What happened to the other 3 gift ideas? We were busy getting our own baths and bird habitat ready for the coming polar vortex! Out with the water wigglers and drippers- in with the heaters.
Without a doubt, the easiest way to attract more birds is with fresh water. Even a plant saucer with an inch or two of water near shrubs or a tree line serves friendly fliers and other wildlife well throughout the year. If you have an existing birdbath, or know someone who loves bird watching- it’s easy to understand the sheer joy of seeing birds bathe and wade, or preen and drink from the life-essential offering.
Accessories like misters, fountains or drippers really bring a birdbath to life with the gentle motion of moving water. During the season, hummingbirds can be seen flitting about a moving stream of water. Butterflies adore leaf misters plus gardens grow lush below them. Even songbirds quickly become trained awaiting the start of birdbath action each morning!
You can quickly craft your own simple dripper from a milk jug! Take said plastic 1-gallon milk jug and poke a tiny pin hole in the bottom corner. Use a chain or strong wire to hang the jug above your birdbath. At one small drop every 3 or 4 seconds, the gallon of water will last at least a few days. There will definitely be increased activity that’s well worth the effort… for you and birds alike!
Should you be pondering the perfect holiday gift (without breaking the bank) for the nature lover on your list, a leaf mister or even mister-dripper combo will bring great joy… and for many seasons to come!
It really doesn’t take a bird bath to make a bird bath! Does that make sense? Years ago, this cool rock-like, poly-resin planter caught my eye. Because of the shallow depth, the perfect birdbath set on a tree stump came to mind.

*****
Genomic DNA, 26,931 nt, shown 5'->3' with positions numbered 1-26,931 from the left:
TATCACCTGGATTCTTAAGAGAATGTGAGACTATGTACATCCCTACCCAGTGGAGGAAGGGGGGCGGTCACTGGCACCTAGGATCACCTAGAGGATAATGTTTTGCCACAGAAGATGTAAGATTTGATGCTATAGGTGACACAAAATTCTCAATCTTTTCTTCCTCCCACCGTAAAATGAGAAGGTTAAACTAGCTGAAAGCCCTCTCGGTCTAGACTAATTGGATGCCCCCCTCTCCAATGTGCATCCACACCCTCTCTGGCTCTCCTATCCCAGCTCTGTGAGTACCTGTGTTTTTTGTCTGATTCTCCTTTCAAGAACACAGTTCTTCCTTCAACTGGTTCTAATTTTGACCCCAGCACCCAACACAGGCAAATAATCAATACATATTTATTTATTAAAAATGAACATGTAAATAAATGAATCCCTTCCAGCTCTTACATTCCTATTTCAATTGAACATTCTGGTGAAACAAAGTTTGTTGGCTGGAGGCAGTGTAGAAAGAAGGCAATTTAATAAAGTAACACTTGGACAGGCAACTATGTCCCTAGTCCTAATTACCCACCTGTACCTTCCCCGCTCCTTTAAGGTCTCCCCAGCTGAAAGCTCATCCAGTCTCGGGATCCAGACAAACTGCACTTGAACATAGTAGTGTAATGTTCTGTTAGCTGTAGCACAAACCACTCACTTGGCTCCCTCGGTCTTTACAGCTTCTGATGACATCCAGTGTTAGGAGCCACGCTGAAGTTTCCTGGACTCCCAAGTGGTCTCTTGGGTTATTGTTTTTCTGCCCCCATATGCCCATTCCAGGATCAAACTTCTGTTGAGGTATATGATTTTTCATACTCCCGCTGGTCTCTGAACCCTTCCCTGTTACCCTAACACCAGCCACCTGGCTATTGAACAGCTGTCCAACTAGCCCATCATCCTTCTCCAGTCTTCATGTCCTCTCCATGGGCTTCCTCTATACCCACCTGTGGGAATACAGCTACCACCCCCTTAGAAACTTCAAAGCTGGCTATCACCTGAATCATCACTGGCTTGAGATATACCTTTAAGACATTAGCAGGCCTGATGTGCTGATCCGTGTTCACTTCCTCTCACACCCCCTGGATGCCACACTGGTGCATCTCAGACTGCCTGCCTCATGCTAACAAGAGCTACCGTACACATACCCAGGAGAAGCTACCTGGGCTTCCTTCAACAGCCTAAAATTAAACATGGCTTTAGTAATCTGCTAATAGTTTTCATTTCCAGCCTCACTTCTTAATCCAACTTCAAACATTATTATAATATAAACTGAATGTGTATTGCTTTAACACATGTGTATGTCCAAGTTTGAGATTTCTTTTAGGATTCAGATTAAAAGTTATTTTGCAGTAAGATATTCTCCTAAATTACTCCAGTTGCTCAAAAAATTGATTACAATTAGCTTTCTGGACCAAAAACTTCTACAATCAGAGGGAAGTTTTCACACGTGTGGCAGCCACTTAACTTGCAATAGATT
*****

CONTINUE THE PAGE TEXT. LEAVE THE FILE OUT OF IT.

During winter months, this portable bath heater is added quickly and easily, creating one of several heated bird baths in the yard, and the birds use them all!
Today, with the warm sunny weather, and extended forecast for warmer than average temps, the heaters were removed (just as easily) cleaned up, and put in storage for next winter. Out came the water wigglers and bath drippers, which will be in constant use for about, oh, the next eight months or so. Yeah!!
If the birds liked the heated bird baths… they go absolutely bonkers for these fab bird bath accessories! Because moving water is where it’s at as far as birds are concerned. Both resident and migratory birds are attracted to moving water. I like it because bird baths stay cleaner longer, and knowing that mosquitoes can not lay their eggs in my baths is a good thing. Due of the mild winter, it’s going to be a buggy-enough season as it is, and having birds (and bats) around will greatly reduce insect populations the natural way.
If you’re hesitant about having a bird bath with standing water in your yard, you can easily remedy the situation by adding water wigglers, bath drippers or misters to keep water moving and fresher. And, it doesn’t even take a traditional type birdbath, as a deep plant saucer, or shallow dish makes the perfect bath! Two to three inches is the optimal depth. Anything deeper, should have a large rock in the center to serve as a landing spot or perch. With fresh water in the yard (especially moving water), you’ll entice more species of birds, even those who may not visit your feeders.
You can attract more birds to your place with less effort. No need for more feeders or birdhouses because a birdbath will really do the trick! Fresh water in a birdbath is absolutely the best way to entice more feathered friends… and moving water is even better. Ripples made by a birdbath dripper or water wiggler are a visual magnet to wild birds, especially in summer’s soaring temperatures.